The batteries generally uses F1 (T1) or F2 (T2) terminals.
The transformer converts wall voltage (240vac) into voltage levels that are manageable by the circuits inside the UPS. As the lead acid batteries are 12vdc (or typically 72vdc for higher capacity UPS), the voltage must be stepped down and then rectified (converted into DC) in order to charge the batteries. The reverse is true when the input mains) is down and the batteries must be used to “step up” the voltage back to 240vac to supply power to the equipment that are attached to the UPS.
Transformers convert AC electricity from one voltage to another voltage, usually with little loss of power.The input coil on a transformer is called the primary and the output coil on a transformer is called the secondary. Transformers are passive devices, they do not fail easily unless the insulating materials between the slabs fails. Transformers replacement statistically forms less than 1% of our UPS repairs.
With reference to the same principle, laptop power supply adaptors also converts 240v ac (mains) into DC power that are manageable by the laptop’s mainboard. Typically 19.5 vdc. Most of the laptop repair we performed on the laptops mainboards are due to faulty power supply adaptors that supplied either too high or too low voltages that induces excessive stresses on the laptop mainboard circuits. Using good quality adaptors will reduce the likelihood of having a laptop mainboard failure caused by bad quality adaptors.
The fuse breaks the circuit if a fault in an appliance causes too much current to flow (for instance in a short circuit condition). This protects the wiring and the appliance if something breaks. Inside the fuse there is a piece of wire that melts easily. If the current going through the fuse is too high, the wire will heats up till the point where it melts and breaks, thereby cutting the connection in the circuit.
D. UPS Control circuit
This is the part of UPS that monitors battery charge level, UPS load level, and alarm functions.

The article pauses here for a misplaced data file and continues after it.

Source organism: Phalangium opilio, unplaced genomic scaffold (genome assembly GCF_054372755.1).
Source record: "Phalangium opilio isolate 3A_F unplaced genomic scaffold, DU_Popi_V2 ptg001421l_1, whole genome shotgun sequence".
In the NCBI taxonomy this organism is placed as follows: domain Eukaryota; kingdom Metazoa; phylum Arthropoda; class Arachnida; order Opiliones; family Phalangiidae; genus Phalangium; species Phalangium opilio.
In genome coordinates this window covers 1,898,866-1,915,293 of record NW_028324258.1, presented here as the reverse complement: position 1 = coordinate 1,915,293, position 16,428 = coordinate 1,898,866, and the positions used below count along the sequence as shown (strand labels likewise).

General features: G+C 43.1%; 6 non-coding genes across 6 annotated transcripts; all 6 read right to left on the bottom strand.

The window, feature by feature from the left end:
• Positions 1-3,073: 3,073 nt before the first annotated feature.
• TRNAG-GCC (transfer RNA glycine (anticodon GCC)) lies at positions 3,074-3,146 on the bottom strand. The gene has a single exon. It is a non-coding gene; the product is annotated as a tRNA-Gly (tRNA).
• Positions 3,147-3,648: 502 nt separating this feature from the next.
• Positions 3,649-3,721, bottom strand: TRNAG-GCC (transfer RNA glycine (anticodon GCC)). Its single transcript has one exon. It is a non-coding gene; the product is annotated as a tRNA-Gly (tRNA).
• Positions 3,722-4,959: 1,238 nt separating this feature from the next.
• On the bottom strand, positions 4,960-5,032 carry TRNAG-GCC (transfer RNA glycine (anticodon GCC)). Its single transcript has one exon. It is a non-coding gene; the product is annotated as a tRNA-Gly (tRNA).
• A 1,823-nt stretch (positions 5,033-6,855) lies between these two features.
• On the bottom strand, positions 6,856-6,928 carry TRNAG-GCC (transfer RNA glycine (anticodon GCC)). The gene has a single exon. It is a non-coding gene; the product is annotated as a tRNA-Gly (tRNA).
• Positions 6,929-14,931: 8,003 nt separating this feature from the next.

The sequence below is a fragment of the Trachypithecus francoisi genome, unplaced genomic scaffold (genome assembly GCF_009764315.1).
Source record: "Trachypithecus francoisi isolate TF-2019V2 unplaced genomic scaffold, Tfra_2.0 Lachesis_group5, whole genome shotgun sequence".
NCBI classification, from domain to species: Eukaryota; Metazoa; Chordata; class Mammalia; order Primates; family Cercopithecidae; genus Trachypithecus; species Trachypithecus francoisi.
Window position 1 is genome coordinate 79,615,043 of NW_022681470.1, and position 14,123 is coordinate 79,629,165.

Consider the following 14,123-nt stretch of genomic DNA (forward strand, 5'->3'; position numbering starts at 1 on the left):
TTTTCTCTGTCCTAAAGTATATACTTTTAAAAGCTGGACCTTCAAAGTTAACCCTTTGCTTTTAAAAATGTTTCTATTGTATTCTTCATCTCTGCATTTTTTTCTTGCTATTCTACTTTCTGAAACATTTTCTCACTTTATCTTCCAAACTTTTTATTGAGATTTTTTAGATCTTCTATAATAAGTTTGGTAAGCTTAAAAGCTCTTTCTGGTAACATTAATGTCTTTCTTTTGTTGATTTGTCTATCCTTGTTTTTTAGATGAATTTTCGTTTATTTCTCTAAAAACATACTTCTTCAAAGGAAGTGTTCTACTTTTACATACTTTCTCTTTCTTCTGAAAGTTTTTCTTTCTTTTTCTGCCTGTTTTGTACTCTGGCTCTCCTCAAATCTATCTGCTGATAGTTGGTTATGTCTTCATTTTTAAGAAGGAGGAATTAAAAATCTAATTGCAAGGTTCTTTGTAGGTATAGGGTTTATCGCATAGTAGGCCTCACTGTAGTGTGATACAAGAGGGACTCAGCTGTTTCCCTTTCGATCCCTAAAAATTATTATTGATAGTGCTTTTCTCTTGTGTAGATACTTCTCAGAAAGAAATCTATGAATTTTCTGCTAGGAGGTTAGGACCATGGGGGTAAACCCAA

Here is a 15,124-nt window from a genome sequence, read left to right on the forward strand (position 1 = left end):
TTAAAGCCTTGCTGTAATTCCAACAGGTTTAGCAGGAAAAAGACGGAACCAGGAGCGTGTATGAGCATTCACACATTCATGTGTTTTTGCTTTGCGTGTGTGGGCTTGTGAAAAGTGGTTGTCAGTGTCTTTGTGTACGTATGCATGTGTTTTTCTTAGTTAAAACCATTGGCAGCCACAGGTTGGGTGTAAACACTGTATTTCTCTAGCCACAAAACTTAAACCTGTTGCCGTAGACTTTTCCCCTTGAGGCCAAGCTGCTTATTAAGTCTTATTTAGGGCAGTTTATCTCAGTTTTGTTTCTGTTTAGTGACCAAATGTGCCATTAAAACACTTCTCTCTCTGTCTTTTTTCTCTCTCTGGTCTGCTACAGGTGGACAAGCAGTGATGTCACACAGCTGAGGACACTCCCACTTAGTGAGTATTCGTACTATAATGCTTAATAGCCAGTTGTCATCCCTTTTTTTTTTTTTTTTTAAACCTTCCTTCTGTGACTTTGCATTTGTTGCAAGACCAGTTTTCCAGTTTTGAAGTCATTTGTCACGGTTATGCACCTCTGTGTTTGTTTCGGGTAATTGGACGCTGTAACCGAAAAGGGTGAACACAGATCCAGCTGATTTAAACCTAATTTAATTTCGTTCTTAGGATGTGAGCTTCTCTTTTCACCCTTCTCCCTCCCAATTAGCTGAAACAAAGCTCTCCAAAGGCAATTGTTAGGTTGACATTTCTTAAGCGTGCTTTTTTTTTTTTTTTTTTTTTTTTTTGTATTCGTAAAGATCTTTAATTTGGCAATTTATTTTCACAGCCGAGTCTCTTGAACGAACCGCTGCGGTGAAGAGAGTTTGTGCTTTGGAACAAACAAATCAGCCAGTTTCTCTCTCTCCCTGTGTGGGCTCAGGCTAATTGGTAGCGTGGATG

E. Voltage Regulators and Rectifying Circuit
The battery in UPS that gets charged by power from the AC mains, however directly applying the AC mains to the battery will destroy it. The transformer does the job of stepping down the 240v AC to 72vAC (in a high capacity UPS) however the batteries need to be charged at 74v DC. The rectifying circuit will convert the Alternating current into Direct Current. As with all mains, there will be fluctuating outputs (voltage fluctuation may occur due to condition of the power grid, other appliances turning off and on, time of day, environmental factors, etc.) that jump from ±2V can cause inefficient operation and possibly even damage to the batteries. Therefore the voltage regulators comes into the picture to provide a steady constant voltage.
F. SNMP Module
The slot provides for an optional SNMP module that allows the UPS to communicate on the LAN network.
Simple Network Management Protocol (SNMP) is an application–layer protocol defined by the Internet Architecture Board (IAB) in RFC1157 for exchanging management information between network devices. It is a part of Transmission Control Protocol⁄Internet Protocol (TCP⁄IP) protocol suite.
SNMP is one of the widely accepted network protocols to manage and monitor network elements. Most of the professional–grade network elements come with bundled SNMP agent. These agents have to be enabled and configured to communicate with the network monitoring tools or network management system (NMS).
A relay is a switch that is controlled electrically in order to control the high power/current/voltage circuits with its low-voltage circuit signal. This allows the low-voltage circuit to maintaining complete electrical isolation between the high voltage and the low voltage side.
Common Faults observed on UPS
1. Batteries – The Lead Acid batteries inside the UPS does not last forever. They are built to last for 5 years typically and they must be constantly charged to maintain operational. A common issue we see with UPS fault is that they are left in storage and when the users want to use them again, they are unable to work. A fully charged UPS batteries can be kept in storage for maximum of 6 months before they start to lose their capacity permanently.
2. Blown Fuses – The UPS are subjected to high surges when the mains goes off and back on. This is due to the power drawn by the attached equipment. When the mains surge, or when the equipment draws too much current, the fuse will blow thereby rendering the UPS unusable.
3. Capacitors – They stores and releases electrical energy to smoother out fluctuating voltages. The electrolyte based capacitors generally needs to be replaced every 5 to 7 years.
The UPS typically contains a dozen or more capacitors, which are responsible for smoothing out and filtering voltage fluctuations.
4. Fans – The Fan is actually a critical component of the UPS as it lowers the temperature of the voltage regulators. Without the fan, the voltage regulator will burn out fairly quickly. These Fans do not last forever as most of them are bearing based and due to friction, the brushes wears out.
We are expert in UPS repair. If you have any issues with your UPS, please do not hesitate to contact us!